Revisiting The Teacher As Victim

In giving my book a final read before it is sent off to the publishers, I thought this particular post would not only help me “hype” the book (!) but also be worth a moment’s reflection. It’s not all about self-promotion, you know. It’s more nearly about provoking thought I would hope.

If Richard Hofstadter were writing today as he did in 1962 when he explored the origins of anti-intellectualism in this country, he might be struck by the open attacks on the public school system. But he would not be surprised by the low opinion the general public has of the teacher in the schools. In his book, Anti-Intelectualism in American Life, Hofstadter quotes at length a pamphlet written by a New England farmer, William Manning of North Billerica, Massachusetts in 1798. Manning argues as best he can against “book learning” and defends a pragmatic theory of education in which children are taught their three R’s but little else. As Hofstadter tells us:

At the heart of Manning’s philosophy was a profound suspicion of the learned and property-holding classes. Their education, their free time, and the nature of their vocations made it possible, he saw, for the merchants, lawyers, doctors, clergymen, and executive and judicial officers of state to act together in pursuit of their ends, as the laboring man could not.

Now if we dismiss the bit of paranoia at the heart of Manning’s attack on the intelligentsia of his day, he has an interesting point — one that goes a long way toward explaining why so many people have such a low opinion of teachers, whom Manning sees as also belonging to the leisure class. That is to say (as Manning himself put it), they are among “those that live without work.” Please note here that “work” means laboring, sweating, physical engagement in “the real world.” Life in the ivory tower or the classroom is clearly other-worldly, and does not involve real work. I suspect this is an attitude that is shared by many today who see the teachers around them working short hours with long vacations. Folks who struggle to succeed in the work-a-day world don’t regard those who teach as doing real work. “Those who can, do; those who can’t, teach.” Or, as President Joseph Caldwell of the University of North Carolina said late in the nineteenth century, “To teach school is, in the opinion of many, little else than sitting still and doing nothing.” I suspect that many a teacher would love to see these folks spend a week in front of one of their classes!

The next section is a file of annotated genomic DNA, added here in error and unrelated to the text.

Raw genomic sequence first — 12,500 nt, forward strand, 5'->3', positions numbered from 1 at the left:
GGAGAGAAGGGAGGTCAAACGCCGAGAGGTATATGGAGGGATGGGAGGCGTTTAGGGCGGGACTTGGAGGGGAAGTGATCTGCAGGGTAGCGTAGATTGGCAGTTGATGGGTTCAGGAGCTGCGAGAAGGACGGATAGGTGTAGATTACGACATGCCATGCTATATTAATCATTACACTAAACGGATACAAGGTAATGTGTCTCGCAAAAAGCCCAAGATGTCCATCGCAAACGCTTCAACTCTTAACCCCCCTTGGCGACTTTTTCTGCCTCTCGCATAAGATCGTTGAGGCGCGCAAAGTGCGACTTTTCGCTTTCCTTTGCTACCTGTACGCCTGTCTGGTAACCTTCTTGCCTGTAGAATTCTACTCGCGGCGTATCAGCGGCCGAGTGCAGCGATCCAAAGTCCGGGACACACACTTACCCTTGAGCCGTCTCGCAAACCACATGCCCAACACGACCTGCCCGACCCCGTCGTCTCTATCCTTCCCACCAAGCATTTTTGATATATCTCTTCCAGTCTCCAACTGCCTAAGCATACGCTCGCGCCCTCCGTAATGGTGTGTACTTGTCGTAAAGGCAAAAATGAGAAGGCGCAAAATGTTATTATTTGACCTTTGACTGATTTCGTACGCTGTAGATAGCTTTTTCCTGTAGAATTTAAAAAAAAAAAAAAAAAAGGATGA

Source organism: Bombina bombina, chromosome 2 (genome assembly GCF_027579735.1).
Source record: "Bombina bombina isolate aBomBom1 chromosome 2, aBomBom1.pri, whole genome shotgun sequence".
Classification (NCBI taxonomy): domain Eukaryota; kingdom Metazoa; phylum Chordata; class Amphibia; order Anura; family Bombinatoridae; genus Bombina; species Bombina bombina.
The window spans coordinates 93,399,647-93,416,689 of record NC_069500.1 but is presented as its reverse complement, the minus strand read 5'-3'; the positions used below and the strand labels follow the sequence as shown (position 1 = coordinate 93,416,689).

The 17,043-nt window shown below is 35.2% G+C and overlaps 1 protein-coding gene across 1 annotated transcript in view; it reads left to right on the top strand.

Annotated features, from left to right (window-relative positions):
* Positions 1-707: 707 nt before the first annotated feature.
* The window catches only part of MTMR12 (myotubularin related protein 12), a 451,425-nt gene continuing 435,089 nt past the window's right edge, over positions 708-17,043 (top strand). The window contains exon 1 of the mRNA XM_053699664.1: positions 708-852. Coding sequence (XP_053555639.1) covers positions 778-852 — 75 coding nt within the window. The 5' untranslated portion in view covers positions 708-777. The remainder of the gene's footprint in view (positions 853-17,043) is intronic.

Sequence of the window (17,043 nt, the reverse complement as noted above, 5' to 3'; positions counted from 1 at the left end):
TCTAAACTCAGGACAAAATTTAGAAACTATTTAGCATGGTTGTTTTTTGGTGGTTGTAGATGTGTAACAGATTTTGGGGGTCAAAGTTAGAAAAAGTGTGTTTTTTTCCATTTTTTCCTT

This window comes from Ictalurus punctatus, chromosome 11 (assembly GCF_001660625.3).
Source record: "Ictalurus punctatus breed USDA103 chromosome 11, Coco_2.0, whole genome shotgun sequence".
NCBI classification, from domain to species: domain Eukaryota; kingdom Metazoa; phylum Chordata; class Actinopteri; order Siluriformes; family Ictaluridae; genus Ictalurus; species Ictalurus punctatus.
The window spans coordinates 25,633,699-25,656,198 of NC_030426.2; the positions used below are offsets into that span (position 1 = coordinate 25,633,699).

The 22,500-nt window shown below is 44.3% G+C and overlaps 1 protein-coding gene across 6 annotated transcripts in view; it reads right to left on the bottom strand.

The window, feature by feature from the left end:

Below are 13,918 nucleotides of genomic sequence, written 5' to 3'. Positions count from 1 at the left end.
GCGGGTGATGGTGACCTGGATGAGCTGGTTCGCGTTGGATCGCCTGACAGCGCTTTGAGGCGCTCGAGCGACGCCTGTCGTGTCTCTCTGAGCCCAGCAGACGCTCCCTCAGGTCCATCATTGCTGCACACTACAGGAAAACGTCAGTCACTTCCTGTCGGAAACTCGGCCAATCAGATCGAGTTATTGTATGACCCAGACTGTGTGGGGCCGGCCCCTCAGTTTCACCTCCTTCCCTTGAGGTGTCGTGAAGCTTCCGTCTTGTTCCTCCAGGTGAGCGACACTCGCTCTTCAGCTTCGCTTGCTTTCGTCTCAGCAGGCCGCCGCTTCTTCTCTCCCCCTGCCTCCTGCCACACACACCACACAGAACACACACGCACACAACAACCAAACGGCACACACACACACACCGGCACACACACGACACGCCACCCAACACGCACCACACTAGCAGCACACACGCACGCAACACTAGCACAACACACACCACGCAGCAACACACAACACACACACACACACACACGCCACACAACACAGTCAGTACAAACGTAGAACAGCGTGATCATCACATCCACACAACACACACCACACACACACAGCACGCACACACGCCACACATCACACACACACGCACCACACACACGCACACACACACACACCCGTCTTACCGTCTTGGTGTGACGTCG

But rather than choose sides on this issue (and it is clear which side one who taught for 42 years would come down on!) I would like to draw some lessons from all this. To begin with, the attack on our schools is nothing less that one of the many signs of the anti-intellectualism that pervades this country. The notion that teachers don’t do real work is, I dare say, widely shared — given the misconceptions that are abroad. I know when I taught at the university level there were several studies undertaken in order to fend off the attacks of the critics who hold the purse strings; those studies showed that the average college professor worked 62 hours a week. The public misconceptions arose from the fact that the normal teaching load was 12 hours of classroom teaching a week, even less in larger universities where professors publish or perish. So folks naturally assumed that college professors are lazy and overpaid. Some are, to be sure, but not all. Even more unsettling, however, is the fact that I know a number of high school teachers, of all people, who regard college professors as among those who “live without work.” There’s resentment all around us! But the critics are wrong: teaching is real work, at any level. The notion that a 12 hour class load is not real work ignores the countless hours a college professor spends preparing lectures, advising students, attending (boring) meetings, and grading papers. I am sure elementary and high school teachers, who must not only teach their subject but also try to keep order among unruly kids, spend many hours in and out of their classrooms doing the same sorts of things as well — including, in their cases, meeting with parents. Anyone who thinks this is not real work needs to think again.

But very little thought is involved in this controversy, as we can see by reflecting on what the Massachusetts farmer was saying in the eighteenth century. When one’s frame of reference defines real work as laboring in the fields or spending eight hours a day in a shop, a cubicle, or on the assembly line, the life of the teacher must seem easy and totally lacking in worth. Despite the fact that a solid core of merchants and businessmen in the eighteenth and early nineteenth century, like Andrew Carnegie, were staunch supporters of education, after the Civil War the antipathy between the average business person and the intellectual became sharper and deeper, and as more and more of the nation’s children needed to be schooled education increasingly became a matter of “life adjustment” or job preparation, and teachers, earning a pittance, continued to be held in low esteem. Increasing numbers of business persons, and others in the work-a-day world, adopted the perspective of the farmer from Massachusetts. And that’s the key here: we are faced by two opposing and conflicting world-views. This is not an issue that can be settled by thoughtful debate. It is an issue of the heart: it’s about feelings, such as resentment and envy based on misconceptions. One can hope to correct those misconceptions, but I doubt that the feelings will be altered by even the most lengthy discussion.